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PING - informal chairs summary and next meeting

From: Tara Whalen <Tara.Whalen@priv.gc.ca>
Date: Thu, 13 Sep 2012 15:40:38 -0400
To: "'public-privacy@w3.org'" <public-privacy@w3.org>
Message-ID: <68A163C8C36B4E44889BE42C91053C4E78B4C19289@EX-OPC-V4.ad.privcom.gc.ca>
Informal chairs summary - 23 August 2012

Thanks to Nick for performing as stunt-double scribe when Tara's communications infrastructure failed.

Next call on 20 September 2012 (same time: 9am PT, 12pm ET, 16 UTC, 6pm CET)
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This call focused primarily on how we might make concrete progress on the Privacy Considerations guidance document.
The majority of the call consisted of open discussion about how  privacy considerations could (and could not) be taken into account in W3C specifications.

Nick suggested that work might begin by using specific topics, such as data minimization, as a way of generating activity, particularly given the diverse needs and approaches of the various working groups. Hannes described the related work in the IAB, pointing out how this involved the review of various protocols, cautioning that this process was lengthy and that what worked for the IAB might not always work for the W3C.

Rigo proposed that there are two major directions for this initiative, a sort of "bottom up" versus "top-down" approach. The former would be to review existing and developing specifications to identify privacy implications that emerge from technical aspects, and try to generalize from there. The latter is to create high-level privacy guidance to inform specification development, and then evaluate how well the specification adheres to that guidance. Rigo favours the bottom-up approach, due to its pragmatic strengths, and highlighted that there are currently at least a dozen specs under development (such as geolocation).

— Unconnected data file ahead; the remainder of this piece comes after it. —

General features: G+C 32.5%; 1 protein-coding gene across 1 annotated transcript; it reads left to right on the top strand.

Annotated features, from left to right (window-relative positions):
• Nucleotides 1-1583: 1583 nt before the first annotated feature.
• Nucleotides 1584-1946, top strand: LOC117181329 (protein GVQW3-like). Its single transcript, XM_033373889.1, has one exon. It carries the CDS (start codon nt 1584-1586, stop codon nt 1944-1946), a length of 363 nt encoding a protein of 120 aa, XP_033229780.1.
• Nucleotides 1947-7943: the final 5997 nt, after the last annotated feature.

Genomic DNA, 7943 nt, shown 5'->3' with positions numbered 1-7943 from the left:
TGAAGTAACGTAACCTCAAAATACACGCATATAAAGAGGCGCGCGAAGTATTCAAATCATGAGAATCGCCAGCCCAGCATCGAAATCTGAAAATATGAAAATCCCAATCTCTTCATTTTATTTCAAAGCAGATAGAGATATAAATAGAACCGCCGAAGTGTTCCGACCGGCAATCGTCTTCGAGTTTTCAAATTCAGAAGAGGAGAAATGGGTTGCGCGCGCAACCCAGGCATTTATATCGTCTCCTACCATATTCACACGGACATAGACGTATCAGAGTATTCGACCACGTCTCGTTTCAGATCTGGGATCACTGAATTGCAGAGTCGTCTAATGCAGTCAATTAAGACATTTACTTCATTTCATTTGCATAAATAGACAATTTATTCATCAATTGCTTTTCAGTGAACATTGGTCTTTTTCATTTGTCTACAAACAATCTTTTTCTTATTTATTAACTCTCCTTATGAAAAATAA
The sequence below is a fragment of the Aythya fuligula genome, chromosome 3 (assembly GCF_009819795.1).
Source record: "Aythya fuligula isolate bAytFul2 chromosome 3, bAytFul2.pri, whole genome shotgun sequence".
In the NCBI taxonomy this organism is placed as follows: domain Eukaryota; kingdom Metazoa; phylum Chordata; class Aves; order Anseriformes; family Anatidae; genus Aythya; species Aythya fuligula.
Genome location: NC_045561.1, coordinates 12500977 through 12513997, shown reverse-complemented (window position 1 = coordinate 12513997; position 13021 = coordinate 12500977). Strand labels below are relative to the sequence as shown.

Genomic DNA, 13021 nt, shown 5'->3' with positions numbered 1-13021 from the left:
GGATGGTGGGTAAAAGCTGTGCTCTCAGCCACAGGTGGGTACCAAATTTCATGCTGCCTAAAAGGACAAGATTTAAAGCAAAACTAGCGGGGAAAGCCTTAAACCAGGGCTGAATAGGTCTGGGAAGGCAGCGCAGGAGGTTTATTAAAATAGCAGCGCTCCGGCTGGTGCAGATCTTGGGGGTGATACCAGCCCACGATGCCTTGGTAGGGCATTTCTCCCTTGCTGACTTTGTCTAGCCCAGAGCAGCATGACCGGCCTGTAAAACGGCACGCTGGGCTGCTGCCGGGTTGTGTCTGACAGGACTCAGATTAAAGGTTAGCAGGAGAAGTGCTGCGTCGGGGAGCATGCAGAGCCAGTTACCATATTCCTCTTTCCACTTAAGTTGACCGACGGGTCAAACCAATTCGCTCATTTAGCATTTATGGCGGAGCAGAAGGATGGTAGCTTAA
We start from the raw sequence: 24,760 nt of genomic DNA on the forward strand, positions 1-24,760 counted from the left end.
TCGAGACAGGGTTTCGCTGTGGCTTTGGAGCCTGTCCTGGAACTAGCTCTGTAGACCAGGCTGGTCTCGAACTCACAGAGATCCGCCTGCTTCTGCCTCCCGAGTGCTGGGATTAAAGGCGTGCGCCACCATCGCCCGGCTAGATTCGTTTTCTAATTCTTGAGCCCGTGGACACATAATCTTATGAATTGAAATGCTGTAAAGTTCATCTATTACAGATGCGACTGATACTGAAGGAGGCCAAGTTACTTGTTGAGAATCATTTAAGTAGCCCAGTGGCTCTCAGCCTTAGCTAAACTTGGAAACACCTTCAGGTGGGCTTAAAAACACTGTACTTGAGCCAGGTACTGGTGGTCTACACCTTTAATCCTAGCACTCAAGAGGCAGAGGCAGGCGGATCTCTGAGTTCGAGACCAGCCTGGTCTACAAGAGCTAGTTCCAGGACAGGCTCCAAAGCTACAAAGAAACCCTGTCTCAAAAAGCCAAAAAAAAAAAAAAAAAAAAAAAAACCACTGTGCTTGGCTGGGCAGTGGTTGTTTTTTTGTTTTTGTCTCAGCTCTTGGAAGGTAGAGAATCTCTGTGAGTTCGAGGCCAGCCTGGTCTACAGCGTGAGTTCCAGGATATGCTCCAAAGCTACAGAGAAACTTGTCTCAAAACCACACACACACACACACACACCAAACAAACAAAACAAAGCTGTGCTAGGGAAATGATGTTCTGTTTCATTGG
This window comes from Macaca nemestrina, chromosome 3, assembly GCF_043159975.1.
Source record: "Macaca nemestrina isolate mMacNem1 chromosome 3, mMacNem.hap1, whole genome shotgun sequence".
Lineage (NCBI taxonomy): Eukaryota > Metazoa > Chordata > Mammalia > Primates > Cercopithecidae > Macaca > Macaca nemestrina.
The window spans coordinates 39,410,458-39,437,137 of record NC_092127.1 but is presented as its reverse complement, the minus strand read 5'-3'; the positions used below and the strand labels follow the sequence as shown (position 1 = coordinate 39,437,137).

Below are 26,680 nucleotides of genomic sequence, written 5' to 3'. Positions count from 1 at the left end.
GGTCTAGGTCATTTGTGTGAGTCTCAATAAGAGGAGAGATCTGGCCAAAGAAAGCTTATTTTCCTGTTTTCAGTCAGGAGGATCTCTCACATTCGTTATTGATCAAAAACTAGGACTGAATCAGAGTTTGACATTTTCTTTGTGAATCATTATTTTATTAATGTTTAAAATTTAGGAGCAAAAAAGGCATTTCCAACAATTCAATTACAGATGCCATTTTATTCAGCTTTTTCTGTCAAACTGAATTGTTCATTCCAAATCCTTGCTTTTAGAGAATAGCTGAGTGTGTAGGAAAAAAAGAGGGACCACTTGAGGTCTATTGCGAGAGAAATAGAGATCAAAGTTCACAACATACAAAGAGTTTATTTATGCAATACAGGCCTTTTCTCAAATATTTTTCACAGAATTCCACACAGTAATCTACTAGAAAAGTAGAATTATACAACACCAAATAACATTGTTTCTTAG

Rigo also proposed inviting other W3C WGs to join PING calls to discuss any privacy issues that may have arisen in relation to their work. Christine pointed out that this is the type of work that PING has already been doing, with involvement from multiple working groups to date.

Nick proposed that a workshop may be a means for moving this work forward, as a forum for discussion. Further, neither a purely top-down nor bottom-up model is likely to be effective, particularly given the gulf between technologists and privacy regulators. A few participants on the call (e.g., Kasey, Tara) who had knowledge in this particular area offered to help out, and there was general support for exploring these regulatory-plus-technical concerns further.

In summary, participation in how PING privacy guidance should proceed was enthusiastic and productive, with further discussion anticipated (and encouraged) on the PING mailing list.

* Due to time constraints:

-       the reports on work in OECD, APEC, UNESCO, UNECA/AU;

were deferred to the next call.

Christine and Tara
Received on Thursday, 13 September 2012 19:41:12 GMT

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